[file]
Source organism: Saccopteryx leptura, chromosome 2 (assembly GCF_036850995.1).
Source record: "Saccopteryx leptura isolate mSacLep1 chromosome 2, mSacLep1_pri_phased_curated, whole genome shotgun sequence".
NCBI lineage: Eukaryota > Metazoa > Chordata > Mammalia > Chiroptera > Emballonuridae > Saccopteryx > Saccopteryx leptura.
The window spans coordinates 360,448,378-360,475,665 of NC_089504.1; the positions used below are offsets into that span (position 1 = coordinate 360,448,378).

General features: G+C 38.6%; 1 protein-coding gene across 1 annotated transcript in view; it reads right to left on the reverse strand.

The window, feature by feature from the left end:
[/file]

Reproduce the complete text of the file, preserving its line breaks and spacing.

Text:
Source organism: Saccopteryx leptura, chromosome 2 (assembly GCF_036850995.1).
Source record: "Saccopteryx leptura isolate mSacLep1 chromosome 2, mSacLep1_pri_phased_curated, whole genome shotgun sequence".
NCBI lineage: Eukaryota > Metazoa > Chordata > Mammalia > Chiroptera > Emballonuridae > Saccopteryx > Saccopteryx leptura.
The window spans coordinates 360,448,378-360,475,665 of NC_089504.1; the positions used below are offsets into that span (position 1 = coordinate 360,448,378).

General features: G+C 38.6%; 1 protein-coding gene across 1 annotated transcript in view; it reads right to left on the reverse strand.

The window, feature by feature from the left end: